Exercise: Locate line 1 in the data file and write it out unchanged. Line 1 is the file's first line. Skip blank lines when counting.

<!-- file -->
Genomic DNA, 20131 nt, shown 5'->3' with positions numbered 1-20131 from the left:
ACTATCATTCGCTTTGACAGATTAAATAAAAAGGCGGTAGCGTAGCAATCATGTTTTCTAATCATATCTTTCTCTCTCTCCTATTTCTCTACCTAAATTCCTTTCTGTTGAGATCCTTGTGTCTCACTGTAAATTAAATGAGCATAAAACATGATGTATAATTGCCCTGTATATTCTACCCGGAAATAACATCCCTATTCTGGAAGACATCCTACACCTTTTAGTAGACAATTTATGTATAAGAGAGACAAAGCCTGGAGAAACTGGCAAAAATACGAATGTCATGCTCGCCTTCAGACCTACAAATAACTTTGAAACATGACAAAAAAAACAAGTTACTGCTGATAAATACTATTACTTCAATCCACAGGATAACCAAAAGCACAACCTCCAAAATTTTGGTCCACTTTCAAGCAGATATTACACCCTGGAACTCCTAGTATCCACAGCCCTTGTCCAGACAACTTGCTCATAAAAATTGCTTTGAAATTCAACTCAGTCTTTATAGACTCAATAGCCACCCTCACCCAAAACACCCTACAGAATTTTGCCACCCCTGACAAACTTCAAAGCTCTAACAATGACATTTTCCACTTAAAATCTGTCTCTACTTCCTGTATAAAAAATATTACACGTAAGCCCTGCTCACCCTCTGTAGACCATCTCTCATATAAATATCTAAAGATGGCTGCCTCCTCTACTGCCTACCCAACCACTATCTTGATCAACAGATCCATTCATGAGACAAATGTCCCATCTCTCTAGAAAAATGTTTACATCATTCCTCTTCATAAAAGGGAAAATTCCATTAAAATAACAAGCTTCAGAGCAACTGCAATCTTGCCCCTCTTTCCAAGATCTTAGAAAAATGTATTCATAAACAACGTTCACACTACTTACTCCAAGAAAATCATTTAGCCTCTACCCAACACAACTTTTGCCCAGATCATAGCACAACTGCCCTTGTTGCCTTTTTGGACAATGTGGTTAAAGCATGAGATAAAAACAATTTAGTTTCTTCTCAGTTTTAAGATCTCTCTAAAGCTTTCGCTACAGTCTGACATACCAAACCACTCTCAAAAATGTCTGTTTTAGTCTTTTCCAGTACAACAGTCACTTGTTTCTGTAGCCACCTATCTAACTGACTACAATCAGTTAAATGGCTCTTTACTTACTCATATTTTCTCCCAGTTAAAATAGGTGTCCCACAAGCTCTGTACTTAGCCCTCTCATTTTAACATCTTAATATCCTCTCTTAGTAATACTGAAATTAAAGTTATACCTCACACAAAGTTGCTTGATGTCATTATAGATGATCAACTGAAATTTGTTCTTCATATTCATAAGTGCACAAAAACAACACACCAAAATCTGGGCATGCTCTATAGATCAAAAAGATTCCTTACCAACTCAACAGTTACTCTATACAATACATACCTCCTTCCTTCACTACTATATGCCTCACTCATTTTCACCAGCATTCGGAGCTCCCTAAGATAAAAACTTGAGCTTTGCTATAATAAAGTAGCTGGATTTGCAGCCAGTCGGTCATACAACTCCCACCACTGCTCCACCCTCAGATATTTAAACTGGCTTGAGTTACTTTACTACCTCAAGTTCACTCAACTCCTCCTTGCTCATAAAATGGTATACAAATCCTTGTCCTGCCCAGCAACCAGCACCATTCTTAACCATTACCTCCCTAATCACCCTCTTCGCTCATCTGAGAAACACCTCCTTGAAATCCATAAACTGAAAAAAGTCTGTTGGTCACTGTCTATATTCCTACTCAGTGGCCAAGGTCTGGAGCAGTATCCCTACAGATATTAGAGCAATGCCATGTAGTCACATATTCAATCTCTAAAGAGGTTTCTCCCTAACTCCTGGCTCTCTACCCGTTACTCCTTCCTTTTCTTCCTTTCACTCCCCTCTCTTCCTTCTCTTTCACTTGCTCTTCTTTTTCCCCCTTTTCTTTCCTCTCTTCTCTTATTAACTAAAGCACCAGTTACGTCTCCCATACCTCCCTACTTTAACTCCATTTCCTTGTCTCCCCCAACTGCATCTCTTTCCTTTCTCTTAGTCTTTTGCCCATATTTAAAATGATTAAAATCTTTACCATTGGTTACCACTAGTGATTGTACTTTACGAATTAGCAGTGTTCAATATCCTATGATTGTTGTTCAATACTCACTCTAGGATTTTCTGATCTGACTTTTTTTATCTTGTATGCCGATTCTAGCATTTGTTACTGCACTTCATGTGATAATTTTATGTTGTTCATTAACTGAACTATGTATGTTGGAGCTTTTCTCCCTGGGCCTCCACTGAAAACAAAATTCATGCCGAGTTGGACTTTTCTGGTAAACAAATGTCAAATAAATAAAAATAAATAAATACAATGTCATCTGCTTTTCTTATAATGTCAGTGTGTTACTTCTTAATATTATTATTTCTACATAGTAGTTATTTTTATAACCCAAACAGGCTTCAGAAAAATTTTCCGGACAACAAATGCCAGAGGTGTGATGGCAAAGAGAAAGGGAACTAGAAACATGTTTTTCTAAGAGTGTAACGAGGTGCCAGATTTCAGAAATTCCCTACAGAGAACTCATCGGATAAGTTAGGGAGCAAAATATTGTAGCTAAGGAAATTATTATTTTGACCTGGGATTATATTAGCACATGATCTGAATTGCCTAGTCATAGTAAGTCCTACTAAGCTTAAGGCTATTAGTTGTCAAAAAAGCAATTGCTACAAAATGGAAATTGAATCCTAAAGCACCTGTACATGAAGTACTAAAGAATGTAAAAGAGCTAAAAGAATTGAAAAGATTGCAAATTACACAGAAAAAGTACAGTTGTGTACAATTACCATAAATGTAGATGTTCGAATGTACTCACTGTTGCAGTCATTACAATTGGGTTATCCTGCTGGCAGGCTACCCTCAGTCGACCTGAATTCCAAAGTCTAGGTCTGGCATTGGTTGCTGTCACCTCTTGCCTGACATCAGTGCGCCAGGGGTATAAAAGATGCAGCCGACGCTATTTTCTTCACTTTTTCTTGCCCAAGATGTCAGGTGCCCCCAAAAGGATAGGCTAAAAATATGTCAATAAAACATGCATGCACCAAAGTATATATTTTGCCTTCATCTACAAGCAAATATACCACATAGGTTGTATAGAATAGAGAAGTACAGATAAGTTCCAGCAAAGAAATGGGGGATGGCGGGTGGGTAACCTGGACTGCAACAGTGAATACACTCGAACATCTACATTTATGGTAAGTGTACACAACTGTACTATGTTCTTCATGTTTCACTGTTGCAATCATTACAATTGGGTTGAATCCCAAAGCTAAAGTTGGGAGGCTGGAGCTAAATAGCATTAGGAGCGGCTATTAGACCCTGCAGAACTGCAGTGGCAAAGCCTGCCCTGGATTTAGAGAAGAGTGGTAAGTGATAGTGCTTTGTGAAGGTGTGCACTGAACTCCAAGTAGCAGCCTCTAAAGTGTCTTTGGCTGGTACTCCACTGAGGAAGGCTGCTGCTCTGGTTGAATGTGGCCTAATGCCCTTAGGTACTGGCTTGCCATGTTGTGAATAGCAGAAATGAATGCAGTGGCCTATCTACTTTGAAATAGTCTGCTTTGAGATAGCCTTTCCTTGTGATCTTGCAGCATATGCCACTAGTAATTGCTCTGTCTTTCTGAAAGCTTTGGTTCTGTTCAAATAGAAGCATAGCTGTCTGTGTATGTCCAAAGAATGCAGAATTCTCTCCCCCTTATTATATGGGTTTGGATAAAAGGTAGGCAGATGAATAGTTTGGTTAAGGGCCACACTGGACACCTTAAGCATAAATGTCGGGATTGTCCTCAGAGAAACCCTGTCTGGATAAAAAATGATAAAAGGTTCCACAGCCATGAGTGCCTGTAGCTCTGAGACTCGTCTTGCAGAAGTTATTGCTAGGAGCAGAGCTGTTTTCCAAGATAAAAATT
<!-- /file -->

Genomic DNA, 20131 nt, shown 5'->3' with positions numbered 1-20131 from the left: